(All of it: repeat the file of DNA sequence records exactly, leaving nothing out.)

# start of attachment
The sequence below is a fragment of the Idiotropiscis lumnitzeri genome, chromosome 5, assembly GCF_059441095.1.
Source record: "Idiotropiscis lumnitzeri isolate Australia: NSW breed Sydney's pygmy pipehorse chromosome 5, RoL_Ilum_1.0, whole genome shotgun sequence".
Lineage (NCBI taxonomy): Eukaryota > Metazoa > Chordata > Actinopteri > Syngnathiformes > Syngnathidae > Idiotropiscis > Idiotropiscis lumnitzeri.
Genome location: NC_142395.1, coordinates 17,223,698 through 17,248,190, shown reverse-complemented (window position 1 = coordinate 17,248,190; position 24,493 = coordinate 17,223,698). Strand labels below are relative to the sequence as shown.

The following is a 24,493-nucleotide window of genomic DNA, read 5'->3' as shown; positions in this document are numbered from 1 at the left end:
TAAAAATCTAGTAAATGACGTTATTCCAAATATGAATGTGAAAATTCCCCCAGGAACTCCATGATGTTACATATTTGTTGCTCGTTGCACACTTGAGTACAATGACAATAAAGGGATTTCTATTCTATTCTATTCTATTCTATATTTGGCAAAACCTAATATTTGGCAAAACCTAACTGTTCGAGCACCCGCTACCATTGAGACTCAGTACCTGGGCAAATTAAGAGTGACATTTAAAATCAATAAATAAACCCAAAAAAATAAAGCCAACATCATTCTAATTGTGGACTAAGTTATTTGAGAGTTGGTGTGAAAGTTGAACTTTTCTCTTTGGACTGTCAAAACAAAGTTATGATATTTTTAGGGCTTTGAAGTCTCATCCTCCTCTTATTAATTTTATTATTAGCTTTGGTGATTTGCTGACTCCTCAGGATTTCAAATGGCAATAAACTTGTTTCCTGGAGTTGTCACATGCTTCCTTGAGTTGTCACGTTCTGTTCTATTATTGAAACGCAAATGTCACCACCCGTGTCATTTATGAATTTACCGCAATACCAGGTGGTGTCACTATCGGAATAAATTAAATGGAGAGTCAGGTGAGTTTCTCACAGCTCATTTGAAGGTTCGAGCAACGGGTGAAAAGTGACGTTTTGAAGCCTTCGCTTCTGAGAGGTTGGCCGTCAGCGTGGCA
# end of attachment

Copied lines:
The sequence below is a fragment of the Idiotropiscis lumnitzeri genome, chromosome 5, assembly GCF_059441095.1.
Source record: "Idiotropiscis lumnitzeri isolate Australia: NSW breed Sydney's pygmy pipehorse chromosome 5, RoL_Ilum_1.0, whole genome shotgun sequence".
Lineage (NCBI taxonomy): Eukaryota > Metazoa > Chordata > Actinopteri > Syngnathiformes > Syngnathidae > Idiotropiscis > Idiotropiscis lumnitzeri.
Genome location: NC_142395.1, coordinates 17,223,698 through 17,248,190, shown reverse-complemented (window position 1 = coordinate 17,248,190; position 24,493 = coordinate 17,223,698). Strand labels below are relative to the sequence as shown.

The following is a 24,493-nucleotide window of genomic DNA, read 5'->3' as shown; positions in this document are numbered from 1 at the left end:
TAAAAATCTAGTAAATGACGTTATTCCAAATATGAATGTGAAAATTCCCCCAGGAACTCCATGATGTTACATATTTGTTGCTCGTTGCACACTTGAGTACAATGACAATAAAGGGATTTCTATTCTATTCTATTCTATTCTATATTTGGCAAAACCTAATATTTGGCAAAACCTAACTGTTCGAGCACCCGCTACCATTGAGACTCAGTACCTGGGCAAATTAAGAGTGACATTTAAAATCAATAAATAAACCCAAAAAAATAAAGCCAACATCATTCTAATTGTGGACTAAGTTATTTGAGAGTTGGTGTGAAAGTTGAACTTTTCTCTTTGGACTGTCAAAACAAAGTTATGATATTTTTAGGGCTTTGAAGTCTCATCCTCCTCTTATTAATTTTATTATTAGCTTTGGTGATTTGCTGACTCCTCAGGATTTCAAATGGCAATAAACTTGTTTCCTGGAGTTGTCACATGCTTCCTTGAGTTGTCACGTTCTGTTCTATTATTGAAACGCAAATGTCACCACCCGTGTCATTTATGAATTTACCGCAATACCAGGTGGTGTCACTATCGGAATAAATTAAATGGAGAGTCAGGTGAGTTTCTCACAGCTCATTTGAAGGTTCGAGCAACGGGTGAAAAGTGACGTTTTGAAGCCTTCGCTTCTGAGAGGTTGGCCGTCAGCGTGGCA